Sep 11th 2018

Du Monde Noir

@ Chicago Artists Coalition

2130 W Fulton St, Chicago, IL 60612

Opening Tuesday, September 11th, from 6PM - 8PM

On view through Thursday, September 13th

As part of programming for the exhibition Leaf by Leaf, join Du Monde Noir for an evening of conversation about black ecologies and Surrealism in the context of the Caribbean. Co-founded by Devin Cain, Krista Franklin, and Alexandria Eregbu, the collective seeks to identify contemporary evidences of Surrealist activity produced by visual artists and writers of the African Diaspora in the U.S and abroad. They will be discussing their most recent research in Martinique in dialogue with Chelsea Frazier, a PhD candidate at Northwestern University in African-American Studies.


About Leaf by Leaf


Leaf by Leaf
India Martin, “Money”, 2018
India Martin, “Money”, 2018
Friday, August 24, 2018 – 6:00pm to Thursday, September 13, 2018 – 5:00pm
Opening Reception: Friday, August 24, from 6-9 pm

The Chicago Artists Coalition is pleased to present Leaf by Leaf, a HATCH Projects exhibition featuring works by Whit Forrester, India Martin, and Yasmin Spiro.

There is a force of exultation, a celebration of luck, when a writer finds himself a witness to the early morning of a culture that is defining itself, branch by branch, leaf by leaf, in that self-defining dawn…. Then the noun, the “Antilles” ripples like brightening water, and the sounds of leaves, palm fronds, and birds are the sounds of a fresh dialect, the native tongue. The personal vocabulary…joins in that sound, with any luck, and the body moves like a walking, a waking island.

-Derek Walcott, The Antilles: Fragments of Epic Memory; the Nobel Lecture, 1992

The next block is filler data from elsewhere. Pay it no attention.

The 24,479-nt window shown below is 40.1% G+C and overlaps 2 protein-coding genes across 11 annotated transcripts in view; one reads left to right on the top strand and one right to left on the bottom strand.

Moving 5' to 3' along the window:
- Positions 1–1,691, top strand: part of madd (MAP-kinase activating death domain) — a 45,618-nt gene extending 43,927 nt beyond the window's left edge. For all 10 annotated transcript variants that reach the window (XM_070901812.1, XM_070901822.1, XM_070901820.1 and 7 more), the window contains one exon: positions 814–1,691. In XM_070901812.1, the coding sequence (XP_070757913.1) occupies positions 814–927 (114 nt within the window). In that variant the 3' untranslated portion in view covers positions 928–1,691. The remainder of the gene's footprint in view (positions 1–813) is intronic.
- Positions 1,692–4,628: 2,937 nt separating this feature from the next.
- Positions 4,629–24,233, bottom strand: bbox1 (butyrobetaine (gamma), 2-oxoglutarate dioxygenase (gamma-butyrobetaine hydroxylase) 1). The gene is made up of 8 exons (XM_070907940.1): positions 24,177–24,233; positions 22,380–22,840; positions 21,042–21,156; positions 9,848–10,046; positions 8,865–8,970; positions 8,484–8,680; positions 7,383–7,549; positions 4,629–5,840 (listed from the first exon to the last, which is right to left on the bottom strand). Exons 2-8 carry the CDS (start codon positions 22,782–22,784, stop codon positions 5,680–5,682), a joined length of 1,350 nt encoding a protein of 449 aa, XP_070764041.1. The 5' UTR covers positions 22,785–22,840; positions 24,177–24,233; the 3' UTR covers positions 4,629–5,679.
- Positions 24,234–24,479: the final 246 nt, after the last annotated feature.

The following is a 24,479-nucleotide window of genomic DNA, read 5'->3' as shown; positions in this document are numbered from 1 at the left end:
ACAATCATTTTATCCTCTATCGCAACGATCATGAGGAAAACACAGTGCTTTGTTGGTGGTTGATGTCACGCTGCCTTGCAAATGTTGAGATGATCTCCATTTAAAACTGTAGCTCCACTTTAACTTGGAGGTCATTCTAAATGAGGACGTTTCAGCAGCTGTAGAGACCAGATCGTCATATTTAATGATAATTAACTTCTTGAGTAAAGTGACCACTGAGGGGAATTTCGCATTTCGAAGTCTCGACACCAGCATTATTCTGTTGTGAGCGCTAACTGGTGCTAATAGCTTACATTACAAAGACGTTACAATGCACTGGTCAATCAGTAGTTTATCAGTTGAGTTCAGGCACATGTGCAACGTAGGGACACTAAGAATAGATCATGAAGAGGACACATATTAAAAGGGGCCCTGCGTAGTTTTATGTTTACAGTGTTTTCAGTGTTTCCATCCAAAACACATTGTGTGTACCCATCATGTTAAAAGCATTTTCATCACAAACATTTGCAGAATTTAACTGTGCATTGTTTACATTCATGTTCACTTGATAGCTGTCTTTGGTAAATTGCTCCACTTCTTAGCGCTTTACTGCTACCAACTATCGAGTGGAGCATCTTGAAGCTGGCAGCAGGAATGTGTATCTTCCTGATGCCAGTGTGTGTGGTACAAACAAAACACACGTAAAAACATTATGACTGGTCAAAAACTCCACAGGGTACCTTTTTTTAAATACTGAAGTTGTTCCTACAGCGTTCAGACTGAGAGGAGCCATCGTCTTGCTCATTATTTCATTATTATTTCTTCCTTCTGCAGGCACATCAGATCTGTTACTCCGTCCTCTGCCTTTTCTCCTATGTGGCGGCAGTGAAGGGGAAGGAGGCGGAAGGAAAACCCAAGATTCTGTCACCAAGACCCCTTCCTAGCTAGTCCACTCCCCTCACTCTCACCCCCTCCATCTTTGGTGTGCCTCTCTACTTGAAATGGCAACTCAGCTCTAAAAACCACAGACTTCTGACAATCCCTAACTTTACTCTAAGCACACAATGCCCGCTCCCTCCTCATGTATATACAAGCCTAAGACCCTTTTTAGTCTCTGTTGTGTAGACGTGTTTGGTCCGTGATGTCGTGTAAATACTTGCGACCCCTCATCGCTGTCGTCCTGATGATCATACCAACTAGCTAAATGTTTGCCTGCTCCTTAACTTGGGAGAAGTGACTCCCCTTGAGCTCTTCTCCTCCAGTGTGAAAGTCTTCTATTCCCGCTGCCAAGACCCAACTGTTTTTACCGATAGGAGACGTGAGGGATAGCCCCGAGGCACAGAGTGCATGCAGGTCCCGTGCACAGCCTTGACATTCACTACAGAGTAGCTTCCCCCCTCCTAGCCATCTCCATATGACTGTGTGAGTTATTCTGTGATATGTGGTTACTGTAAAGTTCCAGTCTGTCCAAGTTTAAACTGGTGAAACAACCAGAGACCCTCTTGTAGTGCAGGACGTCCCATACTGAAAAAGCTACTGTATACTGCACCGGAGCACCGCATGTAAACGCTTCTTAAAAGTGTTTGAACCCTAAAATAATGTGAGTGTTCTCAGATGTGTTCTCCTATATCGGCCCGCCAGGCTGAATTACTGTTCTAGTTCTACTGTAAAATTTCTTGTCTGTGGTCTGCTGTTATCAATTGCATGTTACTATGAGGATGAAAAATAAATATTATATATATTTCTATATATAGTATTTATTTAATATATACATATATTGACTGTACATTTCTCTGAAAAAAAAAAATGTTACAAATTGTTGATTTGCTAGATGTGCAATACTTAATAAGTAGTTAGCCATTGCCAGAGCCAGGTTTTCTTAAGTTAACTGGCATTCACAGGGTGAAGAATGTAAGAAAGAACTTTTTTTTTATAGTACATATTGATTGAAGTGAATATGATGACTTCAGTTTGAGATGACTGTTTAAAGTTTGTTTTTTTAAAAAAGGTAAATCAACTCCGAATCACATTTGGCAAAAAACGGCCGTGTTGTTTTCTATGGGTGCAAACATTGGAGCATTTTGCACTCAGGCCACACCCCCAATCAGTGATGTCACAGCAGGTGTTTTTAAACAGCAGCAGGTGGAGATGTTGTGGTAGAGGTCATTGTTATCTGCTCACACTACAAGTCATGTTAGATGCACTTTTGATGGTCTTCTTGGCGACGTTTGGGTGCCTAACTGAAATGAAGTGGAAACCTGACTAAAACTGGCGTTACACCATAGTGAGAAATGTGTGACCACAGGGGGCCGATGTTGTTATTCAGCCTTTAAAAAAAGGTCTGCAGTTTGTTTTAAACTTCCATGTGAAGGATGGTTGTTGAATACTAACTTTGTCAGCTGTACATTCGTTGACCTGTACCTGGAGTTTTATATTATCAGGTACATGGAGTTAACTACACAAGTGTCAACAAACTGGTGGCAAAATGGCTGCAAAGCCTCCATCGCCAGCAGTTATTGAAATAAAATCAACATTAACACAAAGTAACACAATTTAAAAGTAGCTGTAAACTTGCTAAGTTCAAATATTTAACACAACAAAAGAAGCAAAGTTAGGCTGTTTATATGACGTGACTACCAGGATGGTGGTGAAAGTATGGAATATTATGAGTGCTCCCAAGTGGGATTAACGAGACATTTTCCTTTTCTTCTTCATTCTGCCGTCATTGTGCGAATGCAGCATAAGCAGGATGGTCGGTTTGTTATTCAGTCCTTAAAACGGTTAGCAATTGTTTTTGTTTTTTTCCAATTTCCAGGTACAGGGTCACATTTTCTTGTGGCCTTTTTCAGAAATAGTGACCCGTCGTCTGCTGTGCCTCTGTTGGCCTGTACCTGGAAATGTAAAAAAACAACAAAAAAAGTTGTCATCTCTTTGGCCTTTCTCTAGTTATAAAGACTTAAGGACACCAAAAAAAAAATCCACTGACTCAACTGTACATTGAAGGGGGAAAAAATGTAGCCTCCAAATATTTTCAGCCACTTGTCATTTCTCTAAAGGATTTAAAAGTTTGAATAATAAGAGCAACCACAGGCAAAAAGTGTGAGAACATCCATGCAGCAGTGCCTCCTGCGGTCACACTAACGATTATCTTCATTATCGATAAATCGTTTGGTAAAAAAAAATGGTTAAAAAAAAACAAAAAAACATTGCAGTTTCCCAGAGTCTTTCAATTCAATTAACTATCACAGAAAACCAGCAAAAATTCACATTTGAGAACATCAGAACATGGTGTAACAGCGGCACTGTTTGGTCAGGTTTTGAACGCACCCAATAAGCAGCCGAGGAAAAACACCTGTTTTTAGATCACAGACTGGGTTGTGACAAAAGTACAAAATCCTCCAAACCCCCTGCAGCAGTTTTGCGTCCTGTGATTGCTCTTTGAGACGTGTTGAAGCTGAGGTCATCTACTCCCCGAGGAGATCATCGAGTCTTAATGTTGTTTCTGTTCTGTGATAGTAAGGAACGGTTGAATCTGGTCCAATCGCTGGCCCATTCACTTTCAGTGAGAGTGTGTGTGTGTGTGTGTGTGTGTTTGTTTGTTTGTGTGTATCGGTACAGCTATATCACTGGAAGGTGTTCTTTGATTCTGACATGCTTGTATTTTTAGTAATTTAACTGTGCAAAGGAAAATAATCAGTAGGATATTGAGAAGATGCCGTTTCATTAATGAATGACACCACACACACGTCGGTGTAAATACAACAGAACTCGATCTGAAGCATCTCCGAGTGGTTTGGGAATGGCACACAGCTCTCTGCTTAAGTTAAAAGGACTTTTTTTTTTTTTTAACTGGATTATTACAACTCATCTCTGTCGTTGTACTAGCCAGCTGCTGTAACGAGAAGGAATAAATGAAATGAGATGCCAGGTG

Inspired by the prose of Saint Lucian poet Derek Walcott, Leaf by Leaf presents three Chicago-based artists examining geography’s connection to power, placemaking, and cultural identity. Through the media of photography and installation, Whit Forrester, India Martin, and Yasmin Spiro explore how experiences specific to diasporic communities are inscribed into postcolonial topographies and their natural ecosystems. In Leaf by Leaf, portraits of house plants referencing botany’s colonial history are in dialogue with sublime landscape photographs of Hawaiian foliage, or contrasted against repetitive grids patterns woven into sculptures inspired by urban development in Kingston, Jamaica. By exploring elements from organic environments–wood, gold, sunlight, bodies of water, plant life–and human-made materials from urban cities, they forge connections across transnational borders and ancestral homelands.

Whit Forrester, India Martin, and Yasmin Spiro draw from the frameworks of decolonization, systemic power structures, postcolonial ecology, social politics and ritual to understand cultural diasporas as networks of connected identities, not fractured communities. Together, artists in Leaf by Leaf challenge narratives surrounding colonialism and imperialism to demonstrate how our relationship to the living world is the conduit that has allowed us to exist as a moving organism of interdependent, diasporic relations.

Leaf by Leaf is curated by Sabrina E. Greig.


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